This building exists because of a great Philadelphian, Andrew Farnese. This dude was a lawyer, a banker, a civic activist, president of the School Board, and pretty much everything else. I think he may have in fact invented sliced bread. Columbus Day is a holiday because of this dude.
In 1959, Congress made available a HUD grant that helps non-profits build housing for the elderly. Farnese was among the first to apply for this grant. By the next year, a crappy vacant lot at the southwestern corner of 1300 Lombard, at the time one of the city's worst neighborhoods, was purchased and a large new senior housing building to be called Casa Enrico Fermi was proposed. They got a design by one of the hottest architects of the time, the firm of Stonorov & Haws, who were also busy with the design of Hopkinson House at the time.
Unfortunately for them (and us), the design looks like the architect treated it like an art student treats a project in Art School. It was like he fell asleep while working on it the night before it was due so he put together a quick piece of shit and planned to upsell-it during the critique ("I MEANT to make it look like shit"). The building is a big white tombstone that sticks out like when someone has one big outsized tooth that sticks out from the rest. The place was built like a prison, probably because this was a dangerous neighborhood at the time. The Lombard and Juniper Street sides of the thing is surrounded by a huge impenetrable wall that makes the building seem 100 feet away from the sidewalk that runs right next to it. On the 13th Street side, there's a surface parking lot separated from the street by a prison fence without the barbed wire.
|The meaning of "pedestrian friendly" in the 60s.|
At about this same time Casa Fermi was designed, Stonorov had a vision for these then-crappy parts of Center City whereby tall modernist buildings would be interspersed within the fabric of the old neighborhoods with the idea that somehow having big boxy white buildings around would clean up the blighted old places around it.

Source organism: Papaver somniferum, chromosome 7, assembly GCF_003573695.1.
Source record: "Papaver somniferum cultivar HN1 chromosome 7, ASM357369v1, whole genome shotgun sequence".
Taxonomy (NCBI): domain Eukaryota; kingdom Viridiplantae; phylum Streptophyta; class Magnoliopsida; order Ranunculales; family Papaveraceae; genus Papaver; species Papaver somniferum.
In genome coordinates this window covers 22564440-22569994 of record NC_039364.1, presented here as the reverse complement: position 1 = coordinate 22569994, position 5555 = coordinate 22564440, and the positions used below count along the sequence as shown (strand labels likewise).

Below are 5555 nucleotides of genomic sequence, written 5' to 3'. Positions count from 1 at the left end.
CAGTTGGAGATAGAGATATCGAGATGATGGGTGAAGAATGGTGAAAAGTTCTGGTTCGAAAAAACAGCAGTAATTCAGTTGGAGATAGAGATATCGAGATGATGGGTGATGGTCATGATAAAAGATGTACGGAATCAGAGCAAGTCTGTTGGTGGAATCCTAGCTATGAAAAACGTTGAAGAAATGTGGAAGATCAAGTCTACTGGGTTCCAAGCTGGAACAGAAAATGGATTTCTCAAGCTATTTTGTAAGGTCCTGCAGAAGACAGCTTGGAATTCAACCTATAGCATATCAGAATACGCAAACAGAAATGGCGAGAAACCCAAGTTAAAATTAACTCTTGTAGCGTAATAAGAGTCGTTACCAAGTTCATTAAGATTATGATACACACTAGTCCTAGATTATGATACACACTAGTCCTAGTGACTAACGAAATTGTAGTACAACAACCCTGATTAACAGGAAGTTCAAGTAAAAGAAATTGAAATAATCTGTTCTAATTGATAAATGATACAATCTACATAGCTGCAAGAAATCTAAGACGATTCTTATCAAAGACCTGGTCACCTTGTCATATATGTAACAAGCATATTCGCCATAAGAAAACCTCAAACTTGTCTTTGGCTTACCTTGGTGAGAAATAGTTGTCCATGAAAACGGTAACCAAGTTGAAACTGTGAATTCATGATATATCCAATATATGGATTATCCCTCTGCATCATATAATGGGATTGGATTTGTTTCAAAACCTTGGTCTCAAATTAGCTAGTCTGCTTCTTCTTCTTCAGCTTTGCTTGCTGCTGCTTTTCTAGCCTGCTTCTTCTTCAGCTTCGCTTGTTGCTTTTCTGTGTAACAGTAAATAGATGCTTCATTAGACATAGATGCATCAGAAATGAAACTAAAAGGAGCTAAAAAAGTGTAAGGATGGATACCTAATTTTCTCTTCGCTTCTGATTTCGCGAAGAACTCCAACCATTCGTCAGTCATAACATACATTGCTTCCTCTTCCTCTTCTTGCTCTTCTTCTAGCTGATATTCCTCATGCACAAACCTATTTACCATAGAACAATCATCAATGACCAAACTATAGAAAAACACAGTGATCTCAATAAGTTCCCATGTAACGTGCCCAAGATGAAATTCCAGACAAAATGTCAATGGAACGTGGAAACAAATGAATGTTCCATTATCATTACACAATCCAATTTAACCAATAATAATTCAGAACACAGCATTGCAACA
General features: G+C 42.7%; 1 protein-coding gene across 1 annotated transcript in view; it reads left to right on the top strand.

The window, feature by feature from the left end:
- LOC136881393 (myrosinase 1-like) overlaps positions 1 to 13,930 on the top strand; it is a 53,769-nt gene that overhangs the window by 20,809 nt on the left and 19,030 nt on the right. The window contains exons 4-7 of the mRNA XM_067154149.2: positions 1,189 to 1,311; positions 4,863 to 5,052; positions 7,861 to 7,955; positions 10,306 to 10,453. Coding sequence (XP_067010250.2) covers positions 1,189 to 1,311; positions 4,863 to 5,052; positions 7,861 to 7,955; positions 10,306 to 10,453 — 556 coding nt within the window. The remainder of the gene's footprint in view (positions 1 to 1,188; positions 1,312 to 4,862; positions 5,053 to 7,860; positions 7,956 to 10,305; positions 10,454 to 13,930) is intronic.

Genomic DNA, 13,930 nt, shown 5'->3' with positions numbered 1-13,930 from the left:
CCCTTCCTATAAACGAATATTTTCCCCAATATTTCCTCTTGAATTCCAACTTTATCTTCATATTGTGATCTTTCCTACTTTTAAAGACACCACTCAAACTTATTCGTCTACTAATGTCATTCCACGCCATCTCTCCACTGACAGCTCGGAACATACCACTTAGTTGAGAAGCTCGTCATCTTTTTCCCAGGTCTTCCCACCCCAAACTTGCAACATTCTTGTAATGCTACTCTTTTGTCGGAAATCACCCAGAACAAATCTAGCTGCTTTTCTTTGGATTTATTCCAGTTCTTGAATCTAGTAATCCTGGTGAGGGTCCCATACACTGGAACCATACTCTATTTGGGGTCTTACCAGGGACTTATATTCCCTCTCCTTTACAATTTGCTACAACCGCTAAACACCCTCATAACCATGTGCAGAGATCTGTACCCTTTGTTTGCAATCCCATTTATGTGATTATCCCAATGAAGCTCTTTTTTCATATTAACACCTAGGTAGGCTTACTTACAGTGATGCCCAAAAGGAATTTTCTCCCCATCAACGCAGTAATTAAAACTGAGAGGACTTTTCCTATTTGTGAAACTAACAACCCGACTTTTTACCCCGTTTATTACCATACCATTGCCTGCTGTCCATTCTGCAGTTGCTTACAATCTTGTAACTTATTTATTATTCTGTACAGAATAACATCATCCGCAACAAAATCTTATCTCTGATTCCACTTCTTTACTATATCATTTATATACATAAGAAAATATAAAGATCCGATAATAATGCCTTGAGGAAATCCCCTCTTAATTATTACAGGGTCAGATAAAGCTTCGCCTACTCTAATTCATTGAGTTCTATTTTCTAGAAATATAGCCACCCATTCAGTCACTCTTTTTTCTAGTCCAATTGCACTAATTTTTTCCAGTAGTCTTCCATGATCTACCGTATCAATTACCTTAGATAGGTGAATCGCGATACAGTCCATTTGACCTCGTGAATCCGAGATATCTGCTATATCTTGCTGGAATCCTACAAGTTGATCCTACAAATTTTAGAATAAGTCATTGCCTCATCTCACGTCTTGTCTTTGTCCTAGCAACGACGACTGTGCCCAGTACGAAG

|Stonorov himself presenting this idea. Check out the highway planned for South Street.|
Andrew Farnese stayed on the board of the place and kept a law office there until his death in 2003. The place was renamed Casa Farnese in 2004. This ugly building has been housing seniors for almost half a century now. Though I hear that the place itself isn't too bad, the design has been outpaced by the rest of the neighborhood. A giant wall around the whole thing is definitely no longer necessary.
Of course, I'm not the only one who thinks this. The Casa Farnese Preservation Program is an effort to renovate and modernize the building. The most drastic of the changes will be a new entry vestibule and lobby area built on top of the silly curvy thing that's over the entrance. Construction has already begun on this based on designs by Compass Architectural Designs of Voorhees, NJ.
That's nice and all, but they have to do something about the street level presence this thing has on Juniper Street. I understand that the long concrete wall is probably just the top of the underground parking garage, so maybe it can't be totally removed-- but it can be improved. This building has some importance for being one of the earliest HUD senior homes, but its ugliness tarnishes all that. Casa Farnese Preservation Program, you have your work cut out for you.
|"Wow, Gerdy! They're trying to make this building look less like shit!"|